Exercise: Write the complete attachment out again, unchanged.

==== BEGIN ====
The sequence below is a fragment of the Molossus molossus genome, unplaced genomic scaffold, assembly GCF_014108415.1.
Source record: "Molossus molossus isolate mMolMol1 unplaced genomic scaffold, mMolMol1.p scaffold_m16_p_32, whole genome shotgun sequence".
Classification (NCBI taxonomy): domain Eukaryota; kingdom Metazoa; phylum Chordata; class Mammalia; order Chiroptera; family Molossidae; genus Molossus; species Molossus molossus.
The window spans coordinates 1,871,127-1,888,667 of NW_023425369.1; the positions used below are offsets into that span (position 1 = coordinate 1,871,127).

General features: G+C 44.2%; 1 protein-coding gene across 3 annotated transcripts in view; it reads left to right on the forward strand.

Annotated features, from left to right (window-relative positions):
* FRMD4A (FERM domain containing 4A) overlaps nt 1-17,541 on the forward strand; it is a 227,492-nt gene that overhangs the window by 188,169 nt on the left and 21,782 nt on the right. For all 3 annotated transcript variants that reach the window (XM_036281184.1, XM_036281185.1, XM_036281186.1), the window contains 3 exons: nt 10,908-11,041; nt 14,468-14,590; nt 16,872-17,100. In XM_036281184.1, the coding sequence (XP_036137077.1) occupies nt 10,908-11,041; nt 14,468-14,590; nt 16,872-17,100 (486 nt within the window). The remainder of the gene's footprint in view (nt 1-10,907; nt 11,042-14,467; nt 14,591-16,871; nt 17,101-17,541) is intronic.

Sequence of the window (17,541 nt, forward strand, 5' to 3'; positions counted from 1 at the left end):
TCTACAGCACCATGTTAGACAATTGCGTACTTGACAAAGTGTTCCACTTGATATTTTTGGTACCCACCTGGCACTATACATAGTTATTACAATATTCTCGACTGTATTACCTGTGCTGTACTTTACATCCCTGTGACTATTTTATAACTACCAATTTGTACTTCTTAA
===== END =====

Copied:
The sequence below is a fragment of the Molossus molossus genome, unplaced genomic scaffold, assembly GCF_014108415.1.
Source record: "Molossus molossus isolate mMolMol1 unplaced genomic scaffold, mMolMol1.p scaffold_m16_p_32, whole genome shotgun sequence".
Classification (NCBI taxonomy): domain Eukaryota; kingdom Metazoa; phylum Chordata; class Mammalia; order Chiroptera; family Molossidae; genus Molossus; species Molossus molossus.
The window spans coordinates 1,871,127-1,888,667 of NW_023425369.1; the positions used below are offsets into that span (position 1 = coordinate 1,871,127).

General features: G+C 44.2%; 1 protein-coding gene across 3 annotated transcripts in view; it reads left to right on the forward strand.

Annotated features, from left to right (window-relative positions):
* FRMD4A (FERM domain containing 4A) overlaps nt 1-17,541 on the forward strand; it is a 227,492-nt gene that overhangs the window by 188,169 nt on the left and 21,782 nt on the right. For all 3 annotated transcript variants that reach the window (XM_036281184.1, XM_036281185.1, XM_036281186.1), the window contains 3 exons: nt 10,908-11,041; nt 14,468-14,590; nt 16,872-17,100. In XM_036281184.1, the coding sequence (XP_036137077.1) occupies nt 10,908-11,041; nt 14,468-14,590; nt 16,872-17,100 (486 nt within the window). The remainder of the gene's footprint in view (nt 1-10,907; nt 11,042-14,467; nt 14,591-16,871; nt 17,101-17,541) is intronic.

Sequence of the window (17,541 nt, forward strand, 5' to 3'; positions counted from 1 at the left end):
TCTACAGCACCATGTTAGACAATTGCGTACTTGACAAAGTGTTCCACTTGATATTTTTGGTACCCACCTGGCACTATACATAGTTATTACAATATTCTCGACTGTATTACCTGTGCTGTACTTTACATCCCTGTGACTATTTTATAACTACCAATTTGTACTTCTTAA